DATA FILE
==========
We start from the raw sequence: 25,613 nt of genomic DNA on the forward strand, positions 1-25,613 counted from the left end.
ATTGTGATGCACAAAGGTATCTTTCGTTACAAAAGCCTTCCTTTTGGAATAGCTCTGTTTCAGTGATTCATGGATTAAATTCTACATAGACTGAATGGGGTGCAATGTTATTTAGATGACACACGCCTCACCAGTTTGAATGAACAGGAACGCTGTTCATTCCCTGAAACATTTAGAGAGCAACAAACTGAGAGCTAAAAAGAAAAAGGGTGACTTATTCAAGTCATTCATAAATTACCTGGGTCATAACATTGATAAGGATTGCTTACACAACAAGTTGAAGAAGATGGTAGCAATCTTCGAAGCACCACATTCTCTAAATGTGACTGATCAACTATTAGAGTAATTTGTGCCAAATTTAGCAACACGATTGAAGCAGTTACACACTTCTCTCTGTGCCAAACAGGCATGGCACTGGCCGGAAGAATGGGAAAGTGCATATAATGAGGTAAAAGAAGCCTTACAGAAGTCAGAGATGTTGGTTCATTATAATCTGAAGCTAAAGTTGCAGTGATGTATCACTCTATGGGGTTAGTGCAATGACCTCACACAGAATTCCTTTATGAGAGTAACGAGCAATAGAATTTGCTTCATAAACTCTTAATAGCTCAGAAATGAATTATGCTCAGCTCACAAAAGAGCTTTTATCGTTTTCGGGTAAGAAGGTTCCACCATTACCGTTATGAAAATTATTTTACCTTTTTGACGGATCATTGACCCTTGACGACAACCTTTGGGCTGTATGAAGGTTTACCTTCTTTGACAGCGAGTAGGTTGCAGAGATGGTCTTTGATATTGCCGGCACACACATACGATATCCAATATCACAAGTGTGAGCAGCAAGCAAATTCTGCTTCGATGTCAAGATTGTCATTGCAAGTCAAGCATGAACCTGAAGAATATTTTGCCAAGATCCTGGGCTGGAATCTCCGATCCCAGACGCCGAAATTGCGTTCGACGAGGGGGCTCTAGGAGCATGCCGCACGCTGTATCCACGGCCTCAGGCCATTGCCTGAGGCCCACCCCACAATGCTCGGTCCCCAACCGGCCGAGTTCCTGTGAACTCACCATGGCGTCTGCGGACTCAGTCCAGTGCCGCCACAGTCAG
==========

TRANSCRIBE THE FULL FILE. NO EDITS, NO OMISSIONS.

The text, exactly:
We start from the raw sequence: 25,613 nt of genomic DNA on the forward strand, positions 1-25,613 counted from the left end.
ATTGTGATGCACAAAGGTATCTTTCGTTACAAAAGCCTTCCTTTTGGAATAGCTCTGTTTCAGTGATTCATGGATTAAATTCTACATAGACTGAATGGGGTGCAATGTTATTTAGATGACACACGCCTCACCAGTTTGAATGAACAGGAACGCTGTTCATTCCCTGAAACATTTAGAGAGCAACAAACTGAGAGCTAAAAAGAAAAAGGGTGACTTATTCAAGTCATTCATAAATTACCTGGGTCATAACATTGATAAGGATTGCTTACACAACAAGTTGAAGAAGATGGTAGCAATCTTCGAAGCACCACATTCTCTAAATGTGACTGATCAACTATTAGAGTAATTTGTGCCAAATTTAGCAACACGATTGAAGCAGTTACACACTTCTCTCTGTGCCAAACAGGCATGGCACTGGCCGGAAGAATGGGAAAGTGCATATAATGAGGTAAAAGAAGCCTTACAGAAGTCAGAGATGTTGGTTCATTATAATCTGAAGCTAAAGTTGCAGTGATGTATCACTCTATGGGGTTAGTGCAATGACCTCACACAGAATTCCTTTATGAGAGTAACGAGCAATAGAATTTGCTTCATAAACTCTTAATAGCTCAGAAATGAATTATGCTCAGCTCACAAAAGAGCTTTTATCGTTTTCGGGTAAGAAGGTTCCACCATTACCGTTATGAAAATTATTTTACCTTTTTGACGGATCATTGACCCTTGACGACAACCTTTGGGCTGTATGAAGGTTTACCTTCTTTGACAGCGAGTAGGTTGCAGAGATGGTCTTTGATATTGCCGGCACACACATACGATATCCAATATCACAAGTGTGAGCAGCAAGCAAATTCTGCTTCGATGTCAAGATTGTCATTGCAAGTCAAGCATGAACCTGAAGAATATTTTGCCAAGATCCTGGGCTGGAATCTCCGATCCCAGACGCCGAAATTGCGTTCGACGAGGGGGCTCTAGGAGCATGCCGCACGCTGTATCCACGGCCTCAGGCCATTGCCTGAGGCCCACCCCACAATGCTCGGTCCCCAACCGGCCGAGTTCCTGTGAACTCACCATGGCGTCTGCGGACTCAGTCCAGTGCCGCCACAGTCAG